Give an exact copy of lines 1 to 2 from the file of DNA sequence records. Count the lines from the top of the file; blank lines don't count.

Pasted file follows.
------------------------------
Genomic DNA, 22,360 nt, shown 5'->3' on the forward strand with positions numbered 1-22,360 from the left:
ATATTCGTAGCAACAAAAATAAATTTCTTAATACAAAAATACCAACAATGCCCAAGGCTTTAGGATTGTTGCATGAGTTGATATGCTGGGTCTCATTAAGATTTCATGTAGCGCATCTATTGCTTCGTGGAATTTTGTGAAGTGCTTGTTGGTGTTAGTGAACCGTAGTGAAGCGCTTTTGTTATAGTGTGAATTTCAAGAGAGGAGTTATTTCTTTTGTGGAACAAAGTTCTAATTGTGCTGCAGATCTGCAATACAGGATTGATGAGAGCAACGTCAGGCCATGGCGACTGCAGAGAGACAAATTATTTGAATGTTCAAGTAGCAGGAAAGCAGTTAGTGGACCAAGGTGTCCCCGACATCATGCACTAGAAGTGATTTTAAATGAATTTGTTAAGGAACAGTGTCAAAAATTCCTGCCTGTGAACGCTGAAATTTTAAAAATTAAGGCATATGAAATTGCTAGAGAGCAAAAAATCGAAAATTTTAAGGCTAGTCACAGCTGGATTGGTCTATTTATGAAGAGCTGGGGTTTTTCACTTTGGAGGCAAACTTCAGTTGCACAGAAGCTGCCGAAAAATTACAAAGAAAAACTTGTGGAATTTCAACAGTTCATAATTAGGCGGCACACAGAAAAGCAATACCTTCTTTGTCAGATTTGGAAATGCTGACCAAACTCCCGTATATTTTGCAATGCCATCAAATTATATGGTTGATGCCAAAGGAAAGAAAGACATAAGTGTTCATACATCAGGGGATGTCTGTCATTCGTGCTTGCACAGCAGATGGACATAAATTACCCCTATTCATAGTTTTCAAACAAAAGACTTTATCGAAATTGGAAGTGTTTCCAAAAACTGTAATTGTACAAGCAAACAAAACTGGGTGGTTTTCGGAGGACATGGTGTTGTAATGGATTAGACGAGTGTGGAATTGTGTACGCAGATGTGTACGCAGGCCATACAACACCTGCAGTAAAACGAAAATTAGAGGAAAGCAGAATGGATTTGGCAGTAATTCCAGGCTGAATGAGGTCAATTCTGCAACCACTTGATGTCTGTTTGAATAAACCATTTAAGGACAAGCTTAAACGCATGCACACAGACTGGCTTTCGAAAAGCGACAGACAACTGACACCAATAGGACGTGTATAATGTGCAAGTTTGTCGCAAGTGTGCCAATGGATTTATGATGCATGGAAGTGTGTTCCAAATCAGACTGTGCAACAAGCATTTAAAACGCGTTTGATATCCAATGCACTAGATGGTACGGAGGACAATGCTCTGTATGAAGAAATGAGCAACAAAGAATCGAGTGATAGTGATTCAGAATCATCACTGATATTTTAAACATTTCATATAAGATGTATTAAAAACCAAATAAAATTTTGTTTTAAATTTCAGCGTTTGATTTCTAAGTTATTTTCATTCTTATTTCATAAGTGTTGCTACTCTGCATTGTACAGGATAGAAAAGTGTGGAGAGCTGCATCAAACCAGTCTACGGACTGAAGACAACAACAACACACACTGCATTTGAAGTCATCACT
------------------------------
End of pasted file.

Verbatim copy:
Genomic DNA, 22,360 nt, shown 5'->3' on the forward strand with positions numbered 1-22,360 from the left:
ATATTCGTAGCAACAAAAATAAATTTCTTAATACAAAAATACCAACAATGCCCAAGGCTTTAGGATTGTTGCATGAGTTGATATGCTGGGTCTCATTAAGATTTCATGTAGCGCATCTATTGCTTCGTGGAATTTTGTGAAGTGCTTGTTGGTGTTAGTGAACCGTAGTGAAGCGCTTTTGTTATAGTGTGAATTTCAAGAGAGGAGTTATTTCTTTTGTGGAACAAAGTTCTAATTGTGCTGCAGATCTGCAATACAGGATTGATGAGAGCAACGTCAGGCCATGGCGACTGCAGAGAGACAAATTATTTGAATGTTCAAGTAGCAGGAAAGCAGTTAGTGGACCAAGGTGTCCCCGACATCATGCACTAGAAGTGATTTTAAATGAATTTGTTAAGGAACAGTGTCAAAAATTCCTGCCTGTGAACGCTGAAATTTTAAAAATTAAGGCATATGAAATTGCTAGAGAGCAAAAAATCGAAAATTTTAAGGCTAGTCACAGCTGGATTGGTCTATTTATGAAGAGCTGGGGTTTTTCACTTTGGAGGCAAACTTCAGTTGCACAGAAGCTGCCGAAAAATTACAAAGAAAAACTTGTGGAATTTCAACAGTTCATAATTAGGCGGCACACAGAAAAGCAATACCTTCTTTGTCAGATTTGGAAATGCTGACCAAACTCCCGTATATTTTGCAATGCCATCAAATTATATGGTTGATGCCAAAGGAAAGAAAGACATAAGTGTTCATACATCAGGGGATGTCTGTCATTCGTGCTTGCACAGCAGATGGACATAAATTACCCCTATTCATAGTTTTCAAACAAAAGACTTTATCGAAATTGGAAGTGTTTCCAAAAACTGTAATTGTACAAGCAAACAAAACTGGGTGGTTTTCGGAGGACATGGTGTTGTAATGGATTAGACGAGTGTGGAATTGTGTACGCAGATGTGTACGCAGGCCATACAACACCTGCAGTAAAACGAAAATTAGAGGAAAGCAGAATGGATTTGGCAGTAATTCCAGGCTGAATGAGGTCAATTCTGCAACCACTTGATGTCTGTTTGAATAAACCATTTAAGGACAAGCTTAAACGCATGCACACAGACTGGCTTTCGAAAAGCGACAGACAACTGACACCAATAGGACGTGTATAATGTGCAAGTTTGTCGCAAGTGTGCCAATGGATTTATGATGCATGGAAGTGTGTTCCAAATCAGACTGTGCAACAAGCATTTAAAACGCGTTTGATATCCAATGCACTAGATGGTACGGAGGACAATGCTCTGTATGAAGAAATGAGCAACAAAGAATCGAGTGATAGTGATTCAGAATCATCACTGATATTTTAAACATTTCATATAAGATGTATTAAAAACCAAATAAAATTTTGTTTTAAATTTCAGCGTTTGATTTCTAAGTTATTTTCATTCTTATTTCATAAGTGTTGCTACTCTGCATTGTACAGGATAGAAAAGTGTGGAGAGCTGCATCAAACCAGTCTACGGACTGAAGACAACAACAACACACACTGCATTTGAAGTCATCACT